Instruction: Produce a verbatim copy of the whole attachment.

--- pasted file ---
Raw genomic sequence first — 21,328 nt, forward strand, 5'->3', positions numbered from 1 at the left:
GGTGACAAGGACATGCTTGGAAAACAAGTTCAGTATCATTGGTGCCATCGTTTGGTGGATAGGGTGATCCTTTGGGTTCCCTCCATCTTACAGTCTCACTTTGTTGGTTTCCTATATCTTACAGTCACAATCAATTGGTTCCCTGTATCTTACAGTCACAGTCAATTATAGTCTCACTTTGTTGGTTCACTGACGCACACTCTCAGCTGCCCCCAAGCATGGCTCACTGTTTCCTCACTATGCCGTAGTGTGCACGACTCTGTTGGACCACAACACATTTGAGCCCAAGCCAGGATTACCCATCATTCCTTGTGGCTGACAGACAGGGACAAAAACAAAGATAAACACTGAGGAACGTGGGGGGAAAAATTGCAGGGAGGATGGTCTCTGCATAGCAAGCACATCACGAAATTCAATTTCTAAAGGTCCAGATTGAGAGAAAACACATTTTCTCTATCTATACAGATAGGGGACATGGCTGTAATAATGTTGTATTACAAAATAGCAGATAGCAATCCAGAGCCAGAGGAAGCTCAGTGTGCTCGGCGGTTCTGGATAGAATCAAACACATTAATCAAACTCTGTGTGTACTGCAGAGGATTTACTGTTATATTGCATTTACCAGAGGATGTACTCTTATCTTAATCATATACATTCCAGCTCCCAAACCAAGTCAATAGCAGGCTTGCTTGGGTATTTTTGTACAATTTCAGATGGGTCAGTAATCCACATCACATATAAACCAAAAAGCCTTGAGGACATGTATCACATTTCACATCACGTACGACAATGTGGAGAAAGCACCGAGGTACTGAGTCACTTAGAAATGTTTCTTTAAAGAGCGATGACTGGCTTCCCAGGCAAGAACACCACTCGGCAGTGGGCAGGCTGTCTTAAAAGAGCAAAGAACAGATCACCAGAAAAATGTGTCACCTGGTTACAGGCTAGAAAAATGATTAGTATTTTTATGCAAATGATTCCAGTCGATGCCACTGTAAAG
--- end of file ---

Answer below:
Raw genomic sequence first — 21,328 nt, forward strand, 5'->3', positions numbered from 1 at the left:
GGTGACAAGGACATGCTTGGAAAACAAGTTCAGTATCATTGGTGCCATCGTTTGGTGGATAGGGTGATCCTTTGGGTTCCCTCCATCTTACAGTCTCACTTTGTTGGTTTCCTATATCTTACAGTCACAATCAATTGGTTCCCTGTATCTTACAGTCACAGTCAATTATAGTCTCACTTTGTTGGTTCACTGACGCACACTCTCAGCTGCCCCCAAGCATGGCTCACTGTTTCCTCACTATGCCGTAGTGTGCACGACTCTGTTGGACCACAACACATTTGAGCCCAAGCCAGGATTACCCATCATTCCTTGTGGCTGACAGACAGGGACAAAAACAAAGATAAACACTGAGGAACGTGGGGGGAAAAATTGCAGGGAGGATGGTCTCTGCATAGCAAGCACATCACGAAATTCAATTTCTAAAGGTCCAGATTGAGAGAAAACACATTTTCTCTATCTATACAGATAGGGGACATGGCTGTAATAATGTTGTATTACAAAATAGCAGATAGCAATCCAGAGCCAGAGGAAGCTCAGTGTGCTCGGCGGTTCTGGATAGAATCAAACACATTAATCAAACTCTGTGTGTACTGCAGAGGATTTACTGTTATATTGCATTTACCAGAGGATGTACTCTTATCTTAATCATATACATTCCAGCTCCCAAACCAAGTCAATAGCAGGCTTGCTTGGGTATTTTTGTACAATTTCAGATGGGTCAGTAATCCACATCACATATAAACCAAAAAGCCTTGAGGACATGTATCACATTTCACATCACGTACGACAATGTGGAGAAAGCACCGAGGTACTGAGTCACTTAGAAATGTTTCTTTAAAGAGCGATGACTGGCTTCCCAGGCAAGAACACCACTCGGCAGTGGGCAGGCTGTCTTAAAAGAGCAAAGAACAGATCACCAGAAAAATGTGTCACCTGGTTACAGGCTAGAAAAATGATTAGTATTTTTATGCAAATGATTCCAGTCGATGCCACTGTAAAG